The rapid increase in the number of people and in volumes of data has left businesses with no option but to embrace digital technology and adapt systems.
There are pros and cons to this, but ultimately the evolution to video conferencing, fast data connections, the Cloud and Internet of Things (IoT) means the opportunity to assemble a virtual workforce.
First on the list of priorities is to know what it is one is dealing with. As boundaries increase, personal relationships and company culture become harder to manage.
One needs to also understand the KPI and measurements to manage a workforce that is only focused on outcomes, and not just working hours. Communication in large companies are currently driven by meetings and work items, however in future this will need to be managed more carefully in a video conference situation where action items often gets lost.
Security remains a concern for most businesses and the advent of a virtual workforce means that decision makers have to deal with varying dynamics.
Security risks will always be based on user behaviour and end-user education in this regard becomes more complex, but is as crucial within the virtual workforce environment.
By enabling different levels of access and then understanding which job roles can be taken to a virtual environment one is able to mitigate some of the inherent risks. The ability to host some services in the cloud and only allow Cloud access to workstations, without the physical data ever leaving the building is also becoming an attractive options.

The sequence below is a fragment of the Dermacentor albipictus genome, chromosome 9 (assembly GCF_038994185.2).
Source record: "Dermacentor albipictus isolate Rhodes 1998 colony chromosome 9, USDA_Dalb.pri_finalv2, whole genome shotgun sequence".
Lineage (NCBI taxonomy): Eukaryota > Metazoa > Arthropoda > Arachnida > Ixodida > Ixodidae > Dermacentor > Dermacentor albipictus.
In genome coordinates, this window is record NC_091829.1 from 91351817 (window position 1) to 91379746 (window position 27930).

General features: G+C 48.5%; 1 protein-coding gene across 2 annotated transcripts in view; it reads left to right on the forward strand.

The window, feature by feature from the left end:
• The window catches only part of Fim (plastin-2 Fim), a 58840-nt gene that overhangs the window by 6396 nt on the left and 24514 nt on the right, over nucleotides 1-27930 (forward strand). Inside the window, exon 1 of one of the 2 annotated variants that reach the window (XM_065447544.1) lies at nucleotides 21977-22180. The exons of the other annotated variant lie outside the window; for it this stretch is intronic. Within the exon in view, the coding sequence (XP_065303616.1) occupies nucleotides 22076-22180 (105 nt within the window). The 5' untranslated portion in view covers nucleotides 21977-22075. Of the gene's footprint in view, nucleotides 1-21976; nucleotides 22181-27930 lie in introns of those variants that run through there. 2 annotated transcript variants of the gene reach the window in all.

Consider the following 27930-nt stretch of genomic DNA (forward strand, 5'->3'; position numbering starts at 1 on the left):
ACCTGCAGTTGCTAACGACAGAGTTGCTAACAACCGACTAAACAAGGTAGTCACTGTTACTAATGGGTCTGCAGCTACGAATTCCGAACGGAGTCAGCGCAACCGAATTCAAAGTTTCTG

However, while internationally the concept of a virtual workforce and notion of ‘work-from-anywhere’ is gaining popularity, it is yet to take off on the same level in South Africa.
South African leadership style still favours management centred on physical meetings, and the level of leadership and the skills sets of individuals being managed remotely is very important.
If the worker feels they only need to perform when somebody is watching over their shoulder, their performance in another environment will be dismal. Our stringent labour laws also don’t allow for the employer to then discipline this behaviour and provide consequences that are more punitive.
Despite the challenges, businesses must embrace the so-called ‘millennial’ workforce and adapt their policies and procedures accordingly, irrespective of focus. Aspects like training, marketing and the like are impacted and will continue to be impacted going forward – and this will require flexibility.
The millennial workforce is entering the fray, and their ability to learn, act and operate with video content is becoming more important.
Kevin Hall is the National Sales Manager at Elingo.